Borough Market is the thriving heart of the food scene in London, a city that has taken to the buy-local mantra with an enthusiasm rivaled only by that of—well, Vermont. Cheese lovers board the Tube for London Bridge to visit the large headquarters of Neal’s Yard Dairy—a mecca, even if its cheeses have long been sold at other shops. Whole Foods, which sells them too, has begun building showplace cheese-aging rooms—some under the guidance of Neal’s Yard staff, notably at its long-anticipated first United Kingdom store, in Kensington.

Affinage was crucial to the cheese that captured my imagination: Ogleshield, made in Somerset by the Montgomery family, renowned for its cheddar. The milk for my new discovery came from Jersey cows, which the family keeps alongside its Friesians, the classic cheddar cow. They had never used it for cheese. Jersey milk is unequalled for clotted cream, a Somerset speciality, and the cows are an amiable breed. But the milk is much less suited to cheese­making: The large fat globules, marvelous in cream, deter proper setting, and the excess fat can detract from the desired texture in a hard, matured cheese.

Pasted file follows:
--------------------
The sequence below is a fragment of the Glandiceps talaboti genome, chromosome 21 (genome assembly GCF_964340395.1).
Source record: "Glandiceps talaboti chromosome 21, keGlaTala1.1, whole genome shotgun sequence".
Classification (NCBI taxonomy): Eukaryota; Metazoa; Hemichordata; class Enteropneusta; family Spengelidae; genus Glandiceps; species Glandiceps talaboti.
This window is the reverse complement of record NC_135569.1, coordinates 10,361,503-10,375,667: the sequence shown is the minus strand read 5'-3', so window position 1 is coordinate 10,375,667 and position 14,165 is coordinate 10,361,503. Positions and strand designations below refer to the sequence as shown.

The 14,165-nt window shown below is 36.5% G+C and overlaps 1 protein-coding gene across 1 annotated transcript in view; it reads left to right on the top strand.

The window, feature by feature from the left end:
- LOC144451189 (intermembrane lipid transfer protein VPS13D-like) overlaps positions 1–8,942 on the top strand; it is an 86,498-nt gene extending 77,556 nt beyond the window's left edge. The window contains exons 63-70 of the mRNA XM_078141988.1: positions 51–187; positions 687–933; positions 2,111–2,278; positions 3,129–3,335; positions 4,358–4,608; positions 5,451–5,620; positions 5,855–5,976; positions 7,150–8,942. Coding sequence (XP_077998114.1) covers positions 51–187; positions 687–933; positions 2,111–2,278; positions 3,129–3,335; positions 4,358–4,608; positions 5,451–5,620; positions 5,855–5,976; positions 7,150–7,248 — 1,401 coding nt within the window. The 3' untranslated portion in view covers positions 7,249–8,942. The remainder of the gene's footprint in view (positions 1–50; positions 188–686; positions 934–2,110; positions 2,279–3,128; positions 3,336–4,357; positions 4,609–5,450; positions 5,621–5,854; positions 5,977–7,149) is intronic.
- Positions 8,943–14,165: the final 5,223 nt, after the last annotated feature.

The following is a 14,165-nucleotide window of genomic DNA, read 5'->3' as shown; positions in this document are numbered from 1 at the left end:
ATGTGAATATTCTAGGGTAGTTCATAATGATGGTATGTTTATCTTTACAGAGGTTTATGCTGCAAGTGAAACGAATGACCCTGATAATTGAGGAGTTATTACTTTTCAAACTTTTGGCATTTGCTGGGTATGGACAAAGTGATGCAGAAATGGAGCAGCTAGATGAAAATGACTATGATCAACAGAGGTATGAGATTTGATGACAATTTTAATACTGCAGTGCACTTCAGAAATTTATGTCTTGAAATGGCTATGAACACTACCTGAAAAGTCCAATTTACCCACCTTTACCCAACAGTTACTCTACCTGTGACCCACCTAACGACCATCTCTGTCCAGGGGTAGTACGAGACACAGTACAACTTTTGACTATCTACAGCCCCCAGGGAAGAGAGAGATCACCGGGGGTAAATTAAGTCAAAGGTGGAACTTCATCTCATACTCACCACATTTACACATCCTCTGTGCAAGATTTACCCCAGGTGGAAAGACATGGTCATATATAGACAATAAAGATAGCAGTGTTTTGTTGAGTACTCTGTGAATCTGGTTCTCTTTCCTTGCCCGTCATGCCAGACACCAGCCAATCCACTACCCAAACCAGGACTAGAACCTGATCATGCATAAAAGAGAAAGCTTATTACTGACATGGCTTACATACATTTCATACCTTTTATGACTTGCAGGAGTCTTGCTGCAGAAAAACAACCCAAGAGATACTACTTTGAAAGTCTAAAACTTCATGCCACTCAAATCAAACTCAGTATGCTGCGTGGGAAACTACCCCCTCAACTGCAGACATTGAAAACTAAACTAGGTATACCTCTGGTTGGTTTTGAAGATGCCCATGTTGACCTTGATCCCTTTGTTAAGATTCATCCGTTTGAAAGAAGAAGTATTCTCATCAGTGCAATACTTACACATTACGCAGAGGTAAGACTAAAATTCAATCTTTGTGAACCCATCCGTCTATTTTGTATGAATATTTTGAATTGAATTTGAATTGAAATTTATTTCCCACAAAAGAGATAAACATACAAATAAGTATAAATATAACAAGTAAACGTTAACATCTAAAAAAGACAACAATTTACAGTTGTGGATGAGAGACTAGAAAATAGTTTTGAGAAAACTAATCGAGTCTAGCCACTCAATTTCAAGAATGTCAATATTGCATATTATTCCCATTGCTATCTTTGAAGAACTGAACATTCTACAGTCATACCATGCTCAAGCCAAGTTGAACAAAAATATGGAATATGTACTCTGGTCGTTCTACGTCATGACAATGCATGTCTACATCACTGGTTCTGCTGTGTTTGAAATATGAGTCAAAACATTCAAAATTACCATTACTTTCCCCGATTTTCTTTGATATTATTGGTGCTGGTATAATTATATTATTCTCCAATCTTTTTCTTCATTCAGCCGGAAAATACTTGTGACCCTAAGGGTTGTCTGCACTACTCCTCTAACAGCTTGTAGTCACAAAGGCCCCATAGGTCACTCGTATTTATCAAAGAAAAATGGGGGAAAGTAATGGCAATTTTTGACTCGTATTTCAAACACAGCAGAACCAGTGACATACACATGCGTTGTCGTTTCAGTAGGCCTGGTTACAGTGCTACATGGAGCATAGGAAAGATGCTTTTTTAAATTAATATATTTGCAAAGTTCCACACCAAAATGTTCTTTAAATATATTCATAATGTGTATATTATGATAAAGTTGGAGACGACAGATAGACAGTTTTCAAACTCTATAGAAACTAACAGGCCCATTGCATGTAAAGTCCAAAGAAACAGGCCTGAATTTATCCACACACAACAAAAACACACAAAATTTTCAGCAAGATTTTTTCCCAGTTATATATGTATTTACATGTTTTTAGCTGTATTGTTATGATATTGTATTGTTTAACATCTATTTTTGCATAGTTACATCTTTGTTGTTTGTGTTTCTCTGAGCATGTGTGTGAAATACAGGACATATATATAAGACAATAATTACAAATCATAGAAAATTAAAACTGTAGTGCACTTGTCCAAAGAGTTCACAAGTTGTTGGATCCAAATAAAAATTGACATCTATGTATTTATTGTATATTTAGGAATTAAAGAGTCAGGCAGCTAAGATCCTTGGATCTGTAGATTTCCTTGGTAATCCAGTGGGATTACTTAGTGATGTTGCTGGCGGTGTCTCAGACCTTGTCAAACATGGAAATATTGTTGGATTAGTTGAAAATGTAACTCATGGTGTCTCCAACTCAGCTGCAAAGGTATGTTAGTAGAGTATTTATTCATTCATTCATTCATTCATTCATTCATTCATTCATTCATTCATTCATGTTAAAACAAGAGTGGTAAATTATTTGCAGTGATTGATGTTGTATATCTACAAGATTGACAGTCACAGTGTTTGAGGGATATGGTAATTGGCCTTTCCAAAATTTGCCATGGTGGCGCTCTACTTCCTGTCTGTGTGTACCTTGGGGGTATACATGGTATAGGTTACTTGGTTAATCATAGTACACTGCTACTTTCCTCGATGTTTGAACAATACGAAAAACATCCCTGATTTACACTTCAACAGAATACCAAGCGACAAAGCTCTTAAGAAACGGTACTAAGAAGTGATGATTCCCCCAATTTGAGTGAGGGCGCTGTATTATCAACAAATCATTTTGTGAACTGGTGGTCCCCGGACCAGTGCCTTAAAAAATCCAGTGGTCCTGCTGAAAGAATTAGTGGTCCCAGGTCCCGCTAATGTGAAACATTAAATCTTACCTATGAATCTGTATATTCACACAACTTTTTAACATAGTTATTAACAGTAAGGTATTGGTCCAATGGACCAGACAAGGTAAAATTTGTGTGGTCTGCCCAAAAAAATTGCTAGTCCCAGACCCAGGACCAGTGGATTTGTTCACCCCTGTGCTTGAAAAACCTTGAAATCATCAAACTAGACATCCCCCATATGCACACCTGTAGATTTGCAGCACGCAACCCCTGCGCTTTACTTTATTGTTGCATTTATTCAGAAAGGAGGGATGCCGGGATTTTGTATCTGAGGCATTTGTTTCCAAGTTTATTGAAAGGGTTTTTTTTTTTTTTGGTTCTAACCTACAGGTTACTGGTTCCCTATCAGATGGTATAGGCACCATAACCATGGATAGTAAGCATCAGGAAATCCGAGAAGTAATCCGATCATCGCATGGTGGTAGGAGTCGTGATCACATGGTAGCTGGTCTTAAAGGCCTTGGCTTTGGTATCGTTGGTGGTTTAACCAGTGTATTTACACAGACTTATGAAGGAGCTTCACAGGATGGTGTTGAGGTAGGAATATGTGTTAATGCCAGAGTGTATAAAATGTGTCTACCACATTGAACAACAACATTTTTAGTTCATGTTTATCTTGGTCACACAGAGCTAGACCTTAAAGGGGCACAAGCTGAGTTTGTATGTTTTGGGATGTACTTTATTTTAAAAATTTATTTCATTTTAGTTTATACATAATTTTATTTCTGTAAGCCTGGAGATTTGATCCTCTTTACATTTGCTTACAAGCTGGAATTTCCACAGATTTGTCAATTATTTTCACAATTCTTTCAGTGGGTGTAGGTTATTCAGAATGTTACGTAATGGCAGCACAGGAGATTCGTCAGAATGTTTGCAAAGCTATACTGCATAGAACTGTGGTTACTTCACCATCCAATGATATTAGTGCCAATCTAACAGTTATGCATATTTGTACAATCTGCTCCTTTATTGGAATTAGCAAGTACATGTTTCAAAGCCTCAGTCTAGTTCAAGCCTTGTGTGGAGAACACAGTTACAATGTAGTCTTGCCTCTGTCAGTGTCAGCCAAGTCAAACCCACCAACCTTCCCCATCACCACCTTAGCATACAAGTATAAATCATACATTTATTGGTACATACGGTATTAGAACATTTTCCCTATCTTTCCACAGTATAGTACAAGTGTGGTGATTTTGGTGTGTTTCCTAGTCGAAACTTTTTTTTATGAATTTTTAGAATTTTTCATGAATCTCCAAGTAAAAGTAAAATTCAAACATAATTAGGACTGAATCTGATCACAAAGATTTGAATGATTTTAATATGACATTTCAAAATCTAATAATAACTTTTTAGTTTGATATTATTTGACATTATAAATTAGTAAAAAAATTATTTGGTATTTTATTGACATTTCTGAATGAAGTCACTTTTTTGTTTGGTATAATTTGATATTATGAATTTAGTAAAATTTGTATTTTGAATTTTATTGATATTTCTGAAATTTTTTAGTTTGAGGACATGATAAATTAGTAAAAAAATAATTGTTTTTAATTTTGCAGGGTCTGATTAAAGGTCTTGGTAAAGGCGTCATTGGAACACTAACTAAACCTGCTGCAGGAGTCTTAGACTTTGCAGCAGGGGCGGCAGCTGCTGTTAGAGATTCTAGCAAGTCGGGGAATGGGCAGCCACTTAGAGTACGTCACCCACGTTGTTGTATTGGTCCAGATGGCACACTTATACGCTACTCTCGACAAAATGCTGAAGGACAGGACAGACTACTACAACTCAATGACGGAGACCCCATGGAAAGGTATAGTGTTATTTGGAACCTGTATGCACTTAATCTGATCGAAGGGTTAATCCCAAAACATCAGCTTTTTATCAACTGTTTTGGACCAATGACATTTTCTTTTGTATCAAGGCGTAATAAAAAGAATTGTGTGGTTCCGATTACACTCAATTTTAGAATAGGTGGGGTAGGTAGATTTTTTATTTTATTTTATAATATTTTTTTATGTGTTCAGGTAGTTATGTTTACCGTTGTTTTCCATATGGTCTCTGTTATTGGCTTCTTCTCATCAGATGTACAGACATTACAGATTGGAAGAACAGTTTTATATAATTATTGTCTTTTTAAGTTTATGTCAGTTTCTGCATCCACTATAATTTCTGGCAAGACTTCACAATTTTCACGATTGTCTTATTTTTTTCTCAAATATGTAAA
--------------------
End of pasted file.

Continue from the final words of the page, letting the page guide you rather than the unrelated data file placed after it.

At first Jamie Montgomery, the re- nowned cheese­maker in the current generation, made a Jersey cheese that Randolph Hodgson, the owner of Neal’s Yard, nicknamed Montgomery’s Lite—a blander, fattier version of the cheddar, which is famous for keeping its tang and deep flavors in exquisite equipoise. (Montgomery called it “Shield,” for a shield found on the farm under a hill some believe to have been the original Camelot; he had the motif stamped at the bottom of wooden molds.) It struck Hodgson as too mild and too hard.

The Neal’s Yard cheese whizzes went to work. Hodgson and William Ogle­thorpe, the master affineur of Neal’s Yard, relentlessly think of ways to improve even already-great cheeses, like Montgomery cheddar. Hodgson regularly visits Somerset and selects his favorite wheels to bring back to the Arches, an aging cave he built under train tracks about a mile down the railway line from Borough Market.

Better to go soft, the team decided. Oglethorpe thought of raclette, a mountain cheese famous in Switzerland and France but almost unknown in England. Raclette is unctuous and pliable where cheddar is dry and crumbly. It seemed far better suited to Jersey milk. And introducing England’s first artisan raclette might be just the way to celebrate Neal’s Yard’s 25th anniversary, which was coming up.

Swiss friends brought Oglethorpe a raclette machine (he collects cheese­making equipment on the side)—a grill-rotisserie that continually melts the surface of a half-wheel of cheese. The oozing cheese is scraped over boiled potatoes and sometimes smoked ham (racler means “to scrape”). In the French Alps the dish is a cult, a street and country- fair food almost as popular as crêpes. Making it could be a jolly activity that would give market-goers some lively fun and be a nice sideline too.